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Putting The Heart Back Into Politics

June 16, 2004

Putting The Heart Back Into Politics

Prevention is better than cure, or so doctors always say. I must confess that although I am not an expert on the politics of healthcare, equally it would be remiss of me, given the importance attached to St Bartholomew’s Hospital, St Mary’s Paddington as well as Harley Street and Wimpole Street (all…

Putting The Heart Back Into Politics

Prevention is better than cure, or so doctors always say. I must confess that although I am not an expert on the politics of healthcare, equally it would be remiss of me, given the importance attached to St Bartholomew’s Hospital, St Mary’s Paddington as well as Harley Street and Wimpole Street (all located in my constituency) if I didn’t take more than a passing interest in developments in state of the art health provision.

Like many people I don’t think I could ever have been a doctor myself. I am fairly squeamish at the sight of blood (certainly whenever I have blood tests I always insist on lying down as the needle goes into my vein, just in case I feel a wee bit too queasy). This is slightly strange as most of my mother’s family were doctors and surgeons. I have the greatest admiration for all those who work in our health service dealing with the sick and injured on a daily basis.

My interest in preventative medicine goes back many years. Instinctively I have a strong belief in the notion of individual responsibility and this should equally apply to taking care of one’s body and doing everything possible to ensure that disease and illness are kept at bay. I notice that governments (of all political persuasions) often find it difficult to draw a balance between providing helpful advice and appearing to be nanny-like in their concerns. Certainly people in this country (following the American lead, as so often) have become almost hysterical about smoking in public spaces as well as general dietary concerns.

However, I noticed that my weight had begun to rise in the first year or so of becoming a Member of Parliament ? all too easy given the limitless range of opportunities to eat and drink at receptions, especially at the various dinners that I attend in the City of London. I had a medical at the beginning of last year and for the first time my cholesterol level registered just slightly above the recommended norm. As a result I decided to eat a little less sweet food, drink a little less alcohol and exercise more vigorously with the result that over the past year or so my weight has come down to the same level it was when I left university in the late 1980s.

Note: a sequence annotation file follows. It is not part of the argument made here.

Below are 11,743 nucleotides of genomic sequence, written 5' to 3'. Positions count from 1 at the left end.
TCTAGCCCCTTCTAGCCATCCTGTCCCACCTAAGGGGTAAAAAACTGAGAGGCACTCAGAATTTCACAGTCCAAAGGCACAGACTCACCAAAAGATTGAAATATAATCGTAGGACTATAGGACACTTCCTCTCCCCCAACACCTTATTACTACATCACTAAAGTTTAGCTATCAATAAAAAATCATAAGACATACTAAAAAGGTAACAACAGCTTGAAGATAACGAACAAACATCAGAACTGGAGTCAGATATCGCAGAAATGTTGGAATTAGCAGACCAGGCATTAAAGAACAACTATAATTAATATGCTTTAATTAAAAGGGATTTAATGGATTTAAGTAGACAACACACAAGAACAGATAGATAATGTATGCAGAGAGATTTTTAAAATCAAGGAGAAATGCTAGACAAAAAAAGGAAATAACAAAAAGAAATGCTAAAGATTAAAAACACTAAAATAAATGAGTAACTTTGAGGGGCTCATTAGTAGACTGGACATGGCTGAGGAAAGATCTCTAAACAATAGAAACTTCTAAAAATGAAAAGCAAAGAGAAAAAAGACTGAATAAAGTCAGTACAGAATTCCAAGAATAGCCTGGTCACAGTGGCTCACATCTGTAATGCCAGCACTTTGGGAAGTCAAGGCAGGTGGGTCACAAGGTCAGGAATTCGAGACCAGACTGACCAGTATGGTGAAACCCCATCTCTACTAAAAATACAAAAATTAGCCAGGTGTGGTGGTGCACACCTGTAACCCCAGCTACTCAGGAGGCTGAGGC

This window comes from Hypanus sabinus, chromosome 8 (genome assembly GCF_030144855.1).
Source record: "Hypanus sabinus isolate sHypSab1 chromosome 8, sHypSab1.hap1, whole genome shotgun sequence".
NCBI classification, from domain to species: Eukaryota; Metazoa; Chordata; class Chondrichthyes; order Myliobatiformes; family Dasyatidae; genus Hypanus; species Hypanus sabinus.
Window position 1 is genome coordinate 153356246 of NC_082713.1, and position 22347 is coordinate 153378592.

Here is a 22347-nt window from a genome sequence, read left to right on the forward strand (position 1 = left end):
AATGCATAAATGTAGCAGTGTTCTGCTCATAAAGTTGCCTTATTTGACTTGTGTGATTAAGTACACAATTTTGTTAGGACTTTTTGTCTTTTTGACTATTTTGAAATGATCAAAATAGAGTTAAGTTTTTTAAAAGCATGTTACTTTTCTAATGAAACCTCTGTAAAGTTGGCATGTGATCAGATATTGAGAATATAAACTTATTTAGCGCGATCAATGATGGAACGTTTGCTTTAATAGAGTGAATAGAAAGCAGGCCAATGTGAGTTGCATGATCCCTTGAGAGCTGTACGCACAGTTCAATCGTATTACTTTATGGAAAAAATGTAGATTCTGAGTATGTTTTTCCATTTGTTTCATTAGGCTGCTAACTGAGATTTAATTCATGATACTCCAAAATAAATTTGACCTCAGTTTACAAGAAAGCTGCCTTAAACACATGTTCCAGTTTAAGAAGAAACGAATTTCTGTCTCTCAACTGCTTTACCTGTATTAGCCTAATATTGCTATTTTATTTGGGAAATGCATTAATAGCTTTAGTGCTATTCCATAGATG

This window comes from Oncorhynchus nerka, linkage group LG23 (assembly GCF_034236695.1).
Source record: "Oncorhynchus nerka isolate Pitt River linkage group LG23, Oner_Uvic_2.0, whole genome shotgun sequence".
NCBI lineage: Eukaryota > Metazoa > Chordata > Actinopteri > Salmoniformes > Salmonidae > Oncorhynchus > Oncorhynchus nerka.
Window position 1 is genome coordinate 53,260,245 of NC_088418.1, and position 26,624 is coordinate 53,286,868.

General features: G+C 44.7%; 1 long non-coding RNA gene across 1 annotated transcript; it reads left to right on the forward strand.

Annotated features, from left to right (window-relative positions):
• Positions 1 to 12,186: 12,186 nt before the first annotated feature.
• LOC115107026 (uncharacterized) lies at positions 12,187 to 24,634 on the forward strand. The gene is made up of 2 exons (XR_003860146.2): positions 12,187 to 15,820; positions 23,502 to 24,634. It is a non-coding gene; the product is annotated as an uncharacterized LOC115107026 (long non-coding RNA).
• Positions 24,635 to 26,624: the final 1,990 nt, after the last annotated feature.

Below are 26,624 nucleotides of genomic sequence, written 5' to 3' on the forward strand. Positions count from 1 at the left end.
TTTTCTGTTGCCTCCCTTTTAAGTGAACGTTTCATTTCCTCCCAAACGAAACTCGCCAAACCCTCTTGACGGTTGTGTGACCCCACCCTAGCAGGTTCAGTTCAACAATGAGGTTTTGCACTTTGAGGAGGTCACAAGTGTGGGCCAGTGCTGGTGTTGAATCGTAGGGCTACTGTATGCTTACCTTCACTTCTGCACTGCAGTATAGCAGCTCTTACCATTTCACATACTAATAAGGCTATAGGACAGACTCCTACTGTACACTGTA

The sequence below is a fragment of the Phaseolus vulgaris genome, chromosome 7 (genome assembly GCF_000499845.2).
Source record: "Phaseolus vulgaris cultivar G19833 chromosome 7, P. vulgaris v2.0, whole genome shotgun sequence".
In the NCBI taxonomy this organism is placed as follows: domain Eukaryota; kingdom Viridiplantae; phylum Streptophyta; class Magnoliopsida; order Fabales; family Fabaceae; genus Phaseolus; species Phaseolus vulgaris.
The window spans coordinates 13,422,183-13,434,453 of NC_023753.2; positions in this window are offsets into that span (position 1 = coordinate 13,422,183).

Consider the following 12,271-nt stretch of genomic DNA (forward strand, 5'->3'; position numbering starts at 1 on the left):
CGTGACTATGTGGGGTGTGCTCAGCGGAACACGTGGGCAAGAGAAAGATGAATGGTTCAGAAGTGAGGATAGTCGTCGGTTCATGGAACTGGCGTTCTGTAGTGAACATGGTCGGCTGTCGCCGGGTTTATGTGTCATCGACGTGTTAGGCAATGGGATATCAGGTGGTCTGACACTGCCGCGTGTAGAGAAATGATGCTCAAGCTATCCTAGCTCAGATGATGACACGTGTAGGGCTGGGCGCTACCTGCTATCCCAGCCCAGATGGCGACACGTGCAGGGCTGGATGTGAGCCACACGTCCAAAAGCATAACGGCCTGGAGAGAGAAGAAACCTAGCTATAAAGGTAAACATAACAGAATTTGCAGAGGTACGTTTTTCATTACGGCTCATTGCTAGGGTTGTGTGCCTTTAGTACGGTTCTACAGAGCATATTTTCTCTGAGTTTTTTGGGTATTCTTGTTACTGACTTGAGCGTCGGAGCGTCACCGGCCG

Accordingly, I was very happy to assist the British Heart Foundation, based in Marylebone, in promoting their recent campaign which you might have seen advertised on the underground and billboards here in London. This charity is keen that people should not make radical changes to their lifestyle but should instead walk a little more, use stairs rather than lifts for short journeys at work and generally keep themselves in trim.

I was also privileged to go to Harley Street to see with my own eyes some state of the art medical equipment which may play a revolutionary part in warding off heart disease. At least thirty thousand people per year die from heart disease and many others suffer from heart attacks, angina and breathlessness going about their everyday lives. The machine I saw in Harley Street is one of only three such machines in the UK at the moment but it allows you to lie fully clothed as you are X-rayed by an electronic beam laser scanner. Within minutes the doctor is able to identify by computer imaging whether your heart suffers with calcium deposits, the surest sign of furring up of the arteries.

It was with some trepidation a week or two ago that I went over to Harley Street and underwent this procedure. I was very impressed by the professionalism shown by all the staff there and within less than an hour I was walking out having been given a clean bill of health. In the meantime it was somewhat awe-inspiring to see three dimensional images of my heart and its arteries all pumping away furiously. Inevitably like any new fangled technology, this is currently pretty expensive and could not universally be afforded by the National Health Service. However, on the basis that prevention is more desirable than cure and given the tremendous track record of this new technology in identifying problems early ? thereby saving enormous sums of money, not to mention peace of mind for patients and their relatives ? I suspect it will only be a matter of time before the health service is in a position to provide care of this quality to many high risk potential heart disease sufferers.

I must confess admit it should be a matter of great pride for us all here in central London that we find ourselves at the forefront of so much technology that stands to improve the quality of life for so many of our fellow Britons in the years ahead. It so happened that later that day I had the opportunity to meet up with the Minister for Health in London, John Hutton, and I was able to tell him that at first hand how this treatment could be used to complement normal medical procedures.

Whether squeamish or not, we should all be proud of the amazing innovative work that goes on here in central London. Truly on medical advances we live at the forefront of world-class research.